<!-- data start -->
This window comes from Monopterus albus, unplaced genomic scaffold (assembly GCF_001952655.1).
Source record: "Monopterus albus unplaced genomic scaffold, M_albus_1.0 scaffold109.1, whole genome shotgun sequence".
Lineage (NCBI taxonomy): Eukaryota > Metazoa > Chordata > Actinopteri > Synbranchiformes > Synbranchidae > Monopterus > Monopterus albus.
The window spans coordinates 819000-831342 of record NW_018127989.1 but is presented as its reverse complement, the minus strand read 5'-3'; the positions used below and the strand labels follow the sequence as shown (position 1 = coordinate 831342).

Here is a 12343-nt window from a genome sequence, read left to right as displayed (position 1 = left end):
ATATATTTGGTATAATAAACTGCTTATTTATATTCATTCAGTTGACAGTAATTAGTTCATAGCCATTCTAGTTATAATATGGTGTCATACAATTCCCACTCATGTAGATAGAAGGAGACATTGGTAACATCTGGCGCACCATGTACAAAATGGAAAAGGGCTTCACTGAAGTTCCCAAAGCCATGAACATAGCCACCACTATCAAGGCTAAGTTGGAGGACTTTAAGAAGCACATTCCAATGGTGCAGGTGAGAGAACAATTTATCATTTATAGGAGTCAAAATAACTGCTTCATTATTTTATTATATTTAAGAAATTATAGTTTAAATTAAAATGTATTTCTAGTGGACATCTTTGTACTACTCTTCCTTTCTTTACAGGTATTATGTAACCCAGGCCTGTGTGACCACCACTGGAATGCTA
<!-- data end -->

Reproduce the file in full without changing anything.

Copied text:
This window comes from Monopterus albus, unplaced genomic scaffold (assembly GCF_001952655.1).
Source record: "Monopterus albus unplaced genomic scaffold, M_albus_1.0 scaffold109.1, whole genome shotgun sequence".
Lineage (NCBI taxonomy): Eukaryota > Metazoa > Chordata > Actinopteri > Synbranchiformes > Synbranchidae > Monopterus > Monopterus albus.
The window spans coordinates 819000-831342 of record NW_018127989.1 but is presented as its reverse complement, the minus strand read 5'-3'; the positions used below and the strand labels follow the sequence as shown (position 1 = coordinate 831342).

Here is a 12343-nt window from a genome sequence, read left to right as displayed (position 1 = left end):
ATATATTTGGTATAATAAACTGCTTATTTATATTCATTCAGTTGACAGTAATTAGTTCATAGCCATTCTAGTTATAATATGGTGTCATACAATTCCCACTCATGTAGATAGAAGGAGACATTGGTAACATCTGGCGCACCATGTACAAAATGGAAAAGGGCTTCACTGAAGTTCCCAAAGCCATGAACATAGCCACCACTATCAAGGCTAAGTTGGAGGACTTTAAGAAGCACATTCCAATGGTGCAGGTGAGAGAACAATTTATCATTTATAGGAGTCAAAATAACTGCTTCATTATTTTATTATATTTAAGAAATTATAGTTTAAATTAAAATGTATTTCTAGTGGACATCTTTGTACTACTCTTCCTTTCTTTACAGGTATTATGTAACCCAGGCCTGTGTGACCACCACTGGAATGCTA